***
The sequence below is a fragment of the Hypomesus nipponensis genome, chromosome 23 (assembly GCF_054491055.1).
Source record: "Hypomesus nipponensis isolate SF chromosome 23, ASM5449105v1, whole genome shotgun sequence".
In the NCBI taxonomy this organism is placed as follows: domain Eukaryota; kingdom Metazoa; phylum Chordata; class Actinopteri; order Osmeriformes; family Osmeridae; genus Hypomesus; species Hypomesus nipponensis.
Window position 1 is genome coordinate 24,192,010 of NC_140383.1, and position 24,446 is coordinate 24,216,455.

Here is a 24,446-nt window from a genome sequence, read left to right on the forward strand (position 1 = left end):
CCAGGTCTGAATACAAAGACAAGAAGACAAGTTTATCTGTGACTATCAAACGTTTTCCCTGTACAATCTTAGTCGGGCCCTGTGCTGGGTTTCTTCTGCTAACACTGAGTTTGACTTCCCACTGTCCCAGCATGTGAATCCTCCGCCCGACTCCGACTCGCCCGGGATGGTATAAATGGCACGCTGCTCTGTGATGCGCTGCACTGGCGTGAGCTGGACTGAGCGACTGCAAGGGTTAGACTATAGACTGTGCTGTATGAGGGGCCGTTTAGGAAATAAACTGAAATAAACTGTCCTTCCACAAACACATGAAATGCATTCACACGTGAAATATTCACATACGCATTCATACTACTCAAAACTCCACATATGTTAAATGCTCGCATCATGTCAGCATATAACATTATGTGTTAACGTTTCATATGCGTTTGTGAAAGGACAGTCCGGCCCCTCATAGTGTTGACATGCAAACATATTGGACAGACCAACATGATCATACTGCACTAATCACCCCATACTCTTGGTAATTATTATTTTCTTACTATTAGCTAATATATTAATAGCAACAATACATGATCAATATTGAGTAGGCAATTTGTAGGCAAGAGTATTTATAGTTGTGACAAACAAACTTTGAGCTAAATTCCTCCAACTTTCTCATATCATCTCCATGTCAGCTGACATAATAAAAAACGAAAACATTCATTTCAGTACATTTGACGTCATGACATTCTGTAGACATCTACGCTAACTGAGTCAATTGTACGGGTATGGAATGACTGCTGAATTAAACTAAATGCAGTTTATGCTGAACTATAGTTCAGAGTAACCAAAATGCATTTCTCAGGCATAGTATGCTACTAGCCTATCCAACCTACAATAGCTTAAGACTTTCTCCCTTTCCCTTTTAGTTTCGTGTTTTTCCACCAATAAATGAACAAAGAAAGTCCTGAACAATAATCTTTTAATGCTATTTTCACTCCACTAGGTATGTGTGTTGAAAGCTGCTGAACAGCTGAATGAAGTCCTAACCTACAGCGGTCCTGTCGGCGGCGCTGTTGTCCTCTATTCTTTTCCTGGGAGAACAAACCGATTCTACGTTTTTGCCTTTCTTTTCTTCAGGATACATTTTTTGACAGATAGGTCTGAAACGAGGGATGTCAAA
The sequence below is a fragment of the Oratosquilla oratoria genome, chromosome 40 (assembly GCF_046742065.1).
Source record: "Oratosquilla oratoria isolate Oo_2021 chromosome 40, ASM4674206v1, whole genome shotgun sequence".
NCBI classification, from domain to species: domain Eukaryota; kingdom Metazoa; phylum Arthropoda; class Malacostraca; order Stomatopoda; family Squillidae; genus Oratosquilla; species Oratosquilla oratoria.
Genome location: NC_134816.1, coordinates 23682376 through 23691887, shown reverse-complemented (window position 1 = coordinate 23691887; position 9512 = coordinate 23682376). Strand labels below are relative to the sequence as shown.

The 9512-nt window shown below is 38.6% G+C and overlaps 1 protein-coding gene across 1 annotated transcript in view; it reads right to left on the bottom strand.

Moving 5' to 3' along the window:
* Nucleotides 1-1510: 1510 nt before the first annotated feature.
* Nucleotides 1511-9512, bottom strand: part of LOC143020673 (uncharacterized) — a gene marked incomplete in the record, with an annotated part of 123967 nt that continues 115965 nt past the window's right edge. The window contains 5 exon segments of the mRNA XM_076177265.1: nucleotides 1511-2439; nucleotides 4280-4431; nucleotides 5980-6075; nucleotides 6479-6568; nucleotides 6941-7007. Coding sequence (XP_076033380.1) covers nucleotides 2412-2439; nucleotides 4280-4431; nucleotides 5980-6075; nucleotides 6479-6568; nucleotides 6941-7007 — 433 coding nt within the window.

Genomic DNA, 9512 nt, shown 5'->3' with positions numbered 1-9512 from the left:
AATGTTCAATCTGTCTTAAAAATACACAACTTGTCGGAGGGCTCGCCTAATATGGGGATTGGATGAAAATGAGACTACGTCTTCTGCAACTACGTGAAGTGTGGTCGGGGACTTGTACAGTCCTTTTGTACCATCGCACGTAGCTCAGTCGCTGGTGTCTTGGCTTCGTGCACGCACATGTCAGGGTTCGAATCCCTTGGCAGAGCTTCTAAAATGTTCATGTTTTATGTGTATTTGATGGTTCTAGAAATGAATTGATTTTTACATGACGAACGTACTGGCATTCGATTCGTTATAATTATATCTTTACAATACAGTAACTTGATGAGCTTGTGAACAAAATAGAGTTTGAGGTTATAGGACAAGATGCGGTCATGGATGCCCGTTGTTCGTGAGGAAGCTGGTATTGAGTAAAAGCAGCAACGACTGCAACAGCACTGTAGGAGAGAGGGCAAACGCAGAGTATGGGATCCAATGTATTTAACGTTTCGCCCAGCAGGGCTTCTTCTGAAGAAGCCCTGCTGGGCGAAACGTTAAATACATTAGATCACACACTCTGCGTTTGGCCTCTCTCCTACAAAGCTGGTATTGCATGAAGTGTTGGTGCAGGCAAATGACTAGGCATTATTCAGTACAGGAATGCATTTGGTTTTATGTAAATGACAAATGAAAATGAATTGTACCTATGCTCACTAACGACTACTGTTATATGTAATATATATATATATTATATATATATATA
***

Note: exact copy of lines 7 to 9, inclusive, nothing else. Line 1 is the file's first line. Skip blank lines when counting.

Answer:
The sequence below is a fragment of the Oratosquilla oratoria genome, chromosome 40 (assembly GCF_046742065.1).
Source record: "Oratosquilla oratoria isolate Oo_2021 chromosome 40, ASM4674206v1, whole genome shotgun sequence".
NCBI classification, from domain to species: domain Eukaryota; kingdom Metazoa; phylum Arthropoda; class Malacostraca; order Stomatopoda; family Squillidae; genus Oratosquilla; species Oratosquilla oratoria.